Serving as a trustee can be an honor, but it can also be enormously stressful. After all, you’re tasked with putting the financial interests of others ahead of your own, and when it comes to money, every minor misstep is placed under the microscope. While most trustees are able to carry out their fiduciary duties with only minor incidences with beneficiaries, or no conflict at all, other trustees end up facing allegations that they have breached their fiduciary duty.
Defending against claims of breach
If you’ve been accused of breaching your fiduciary duty, then you’re probably really worried. The good news, though, is that you might have a number of defense options available to you. A number of these defenses are based on fundamental fairness. Here are some of them:
- Laches: Here, you simply argue that the beneficiary simply waited too long before raising the issue, and that such delay amounts to acquiescence. In other words, you shouldn’t be held liable for something that the beneficiary seemed to not have a problem with for a long time.
- Ratification: Ratification occurs when a beneficiary, with full knowledge of the circumstances, either explicitly or through act, approves of your actions as a trustee.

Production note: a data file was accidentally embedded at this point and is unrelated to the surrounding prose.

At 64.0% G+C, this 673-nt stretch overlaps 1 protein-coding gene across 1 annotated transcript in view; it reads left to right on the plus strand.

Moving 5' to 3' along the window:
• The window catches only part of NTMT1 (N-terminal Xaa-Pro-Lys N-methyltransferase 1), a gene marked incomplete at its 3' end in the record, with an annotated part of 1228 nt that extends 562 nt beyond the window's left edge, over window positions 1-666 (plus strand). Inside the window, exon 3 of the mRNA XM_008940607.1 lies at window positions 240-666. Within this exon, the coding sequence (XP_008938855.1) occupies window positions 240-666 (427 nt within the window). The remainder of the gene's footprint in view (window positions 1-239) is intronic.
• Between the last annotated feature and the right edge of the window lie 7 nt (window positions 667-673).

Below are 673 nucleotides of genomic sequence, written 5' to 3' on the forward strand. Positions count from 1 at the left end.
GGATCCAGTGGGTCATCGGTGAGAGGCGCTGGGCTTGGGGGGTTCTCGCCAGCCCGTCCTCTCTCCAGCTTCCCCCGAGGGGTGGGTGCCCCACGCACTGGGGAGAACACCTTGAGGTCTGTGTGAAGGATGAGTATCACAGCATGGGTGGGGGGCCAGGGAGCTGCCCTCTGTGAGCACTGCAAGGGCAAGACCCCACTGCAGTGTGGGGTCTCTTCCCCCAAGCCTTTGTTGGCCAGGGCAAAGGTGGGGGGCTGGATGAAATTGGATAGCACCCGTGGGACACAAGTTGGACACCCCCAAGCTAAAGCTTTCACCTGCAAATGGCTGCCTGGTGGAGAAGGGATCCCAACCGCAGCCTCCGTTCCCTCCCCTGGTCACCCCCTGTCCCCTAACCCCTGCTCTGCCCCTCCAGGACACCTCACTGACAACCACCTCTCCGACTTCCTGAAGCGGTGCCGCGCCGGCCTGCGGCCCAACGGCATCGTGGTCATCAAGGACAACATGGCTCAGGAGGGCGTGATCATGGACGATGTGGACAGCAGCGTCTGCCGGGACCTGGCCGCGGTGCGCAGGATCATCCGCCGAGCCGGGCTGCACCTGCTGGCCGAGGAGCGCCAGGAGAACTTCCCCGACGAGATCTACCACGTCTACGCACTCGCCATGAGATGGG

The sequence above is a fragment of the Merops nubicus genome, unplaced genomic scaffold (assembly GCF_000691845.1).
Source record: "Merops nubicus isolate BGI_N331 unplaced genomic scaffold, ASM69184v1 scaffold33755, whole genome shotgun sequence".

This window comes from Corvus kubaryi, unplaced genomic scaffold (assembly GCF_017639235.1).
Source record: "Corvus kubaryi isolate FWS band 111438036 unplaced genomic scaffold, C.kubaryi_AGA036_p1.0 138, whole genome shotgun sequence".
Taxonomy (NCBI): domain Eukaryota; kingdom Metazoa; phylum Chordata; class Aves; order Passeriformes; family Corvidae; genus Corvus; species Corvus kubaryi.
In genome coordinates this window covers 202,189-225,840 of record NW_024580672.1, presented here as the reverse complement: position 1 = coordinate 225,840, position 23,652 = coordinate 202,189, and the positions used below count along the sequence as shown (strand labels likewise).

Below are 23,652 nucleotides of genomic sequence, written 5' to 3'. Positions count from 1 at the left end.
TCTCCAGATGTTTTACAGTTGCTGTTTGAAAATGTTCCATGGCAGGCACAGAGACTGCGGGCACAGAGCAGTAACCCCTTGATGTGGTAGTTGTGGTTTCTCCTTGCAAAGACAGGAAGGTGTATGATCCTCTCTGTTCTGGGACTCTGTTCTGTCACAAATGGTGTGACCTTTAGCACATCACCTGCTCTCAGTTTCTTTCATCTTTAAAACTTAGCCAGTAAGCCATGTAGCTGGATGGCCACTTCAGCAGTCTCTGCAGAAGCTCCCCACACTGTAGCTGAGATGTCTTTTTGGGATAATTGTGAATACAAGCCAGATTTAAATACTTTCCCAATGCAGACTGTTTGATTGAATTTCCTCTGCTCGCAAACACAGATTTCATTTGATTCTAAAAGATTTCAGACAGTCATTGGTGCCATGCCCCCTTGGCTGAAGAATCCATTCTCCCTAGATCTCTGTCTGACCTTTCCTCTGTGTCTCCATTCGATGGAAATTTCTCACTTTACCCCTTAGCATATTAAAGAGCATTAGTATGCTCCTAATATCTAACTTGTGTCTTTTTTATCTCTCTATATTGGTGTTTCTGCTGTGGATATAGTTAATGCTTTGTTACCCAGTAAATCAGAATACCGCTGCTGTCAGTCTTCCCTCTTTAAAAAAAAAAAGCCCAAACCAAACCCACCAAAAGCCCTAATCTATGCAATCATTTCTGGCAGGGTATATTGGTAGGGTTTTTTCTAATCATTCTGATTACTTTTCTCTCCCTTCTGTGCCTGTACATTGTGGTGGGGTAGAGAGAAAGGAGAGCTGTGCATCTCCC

- Waiver: With waiver, the beneficiary, either through words or actions, intentionally gives up a right.
- Estoppel: Estoppel often involves inducement to act based on misrepresentation of a material fact. Therefore, if you were misled in some way and you relied on that information to act in a certain fashion, then the other party may be estopped from claiming that you breached your fiduciary duty.
Know how to aggressively protect yourself
These are just a few of the ways in which you can try to defend yourself against allegations of breach of the fiduciary duty. To increase your chances of success here, you’ll need to not only know the law, certainly more fully than touched upon here, and the facts in play, but also how to develop compelling legal arguments that are on point. There’s simply too much on the line in these cases for you to leave those arguments to chance. That’s why it might be best for you to discuss the allegations against you with an attorney who is experienced in this area of the law.